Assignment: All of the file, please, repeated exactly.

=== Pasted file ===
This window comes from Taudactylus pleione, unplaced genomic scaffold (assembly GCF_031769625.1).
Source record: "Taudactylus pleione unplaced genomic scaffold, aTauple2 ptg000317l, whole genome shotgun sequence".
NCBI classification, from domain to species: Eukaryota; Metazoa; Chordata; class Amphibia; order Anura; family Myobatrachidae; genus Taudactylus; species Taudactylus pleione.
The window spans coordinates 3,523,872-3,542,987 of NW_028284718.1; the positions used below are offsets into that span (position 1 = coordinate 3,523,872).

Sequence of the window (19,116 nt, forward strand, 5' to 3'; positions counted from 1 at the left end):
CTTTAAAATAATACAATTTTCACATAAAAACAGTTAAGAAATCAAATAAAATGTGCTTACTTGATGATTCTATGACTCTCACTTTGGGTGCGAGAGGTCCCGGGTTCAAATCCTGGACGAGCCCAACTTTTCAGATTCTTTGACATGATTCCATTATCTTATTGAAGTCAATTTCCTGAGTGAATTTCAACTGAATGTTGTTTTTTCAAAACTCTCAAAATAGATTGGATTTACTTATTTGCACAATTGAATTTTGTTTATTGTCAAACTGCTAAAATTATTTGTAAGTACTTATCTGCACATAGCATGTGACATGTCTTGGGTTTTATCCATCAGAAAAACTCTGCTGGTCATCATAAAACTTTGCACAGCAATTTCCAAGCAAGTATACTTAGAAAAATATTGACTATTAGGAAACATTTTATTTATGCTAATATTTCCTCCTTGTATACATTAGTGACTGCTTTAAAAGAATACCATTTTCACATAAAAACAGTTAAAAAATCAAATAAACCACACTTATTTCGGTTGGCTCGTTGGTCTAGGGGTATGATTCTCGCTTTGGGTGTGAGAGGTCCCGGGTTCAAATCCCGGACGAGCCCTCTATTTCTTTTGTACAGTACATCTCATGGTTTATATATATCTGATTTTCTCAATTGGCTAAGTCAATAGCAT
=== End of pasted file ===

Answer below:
This window comes from Taudactylus pleione, unplaced genomic scaffold (assembly GCF_031769625.1).
Source record: "Taudactylus pleione unplaced genomic scaffold, aTauple2 ptg000317l, whole genome shotgun sequence".
NCBI classification, from domain to species: Eukaryota; Metazoa; Chordata; class Amphibia; order Anura; family Myobatrachidae; genus Taudactylus; species Taudactylus pleione.
The window spans coordinates 3,523,872-3,542,987 of NW_028284718.1; the positions used below are offsets into that span (position 1 = coordinate 3,523,872).

Sequence of the window (19,116 nt, forward strand, 5' to 3'; positions counted from 1 at the left end):
CTTTAAAATAATACAATTTTCACATAAAAACAGTTAAGAAATCAAATAAAATGTGCTTACTTGATGATTCTATGACTCTCACTTTGGGTGCGAGAGGTCCCGGGTTCAAATCCTGGACGAGCCCAACTTTTCAGATTCTTTGACATGATTCCATTATCTTATTGAAGTCAATTTCCTGAGTGAATTTCAACTGAATGTTGTTTTTTCAAAACTCTCAAAATAGATTGGATTTACTTATTTGCACAATTGAATTTTGTTTATTGTCAAACTGCTAAAATTATTTGTAAGTACTTATCTGCACATAGCATGTGACATGTCTTGGGTTTTATCCATCAGAAAAACTCTGCTGGTCATCATAAAACTTTGCACAGCAATTTCCAAGCAAGTATACTTAGAAAAATATTGACTATTAGGAAACATTTTATTTATGCTAATATTTCCTCCTTGTATACATTAGTGACTGCTTTAAAAGAATACCATTTTCACATAAAAACAGTTAAAAAATCAAATAAACCACACTTATTTCGGTTGGCTCGTTGGTCTAGGGGTATGATTCTCGCTTTGGGTGTGAGAGGTCCCGGGTTCAAATCCCGGACGAGCCCTCTATTTCTTTTGTACAGTACATCTCATGGTTTATATATATCTGATTTTCTCAATTGGCTAAGTCAATAGCAT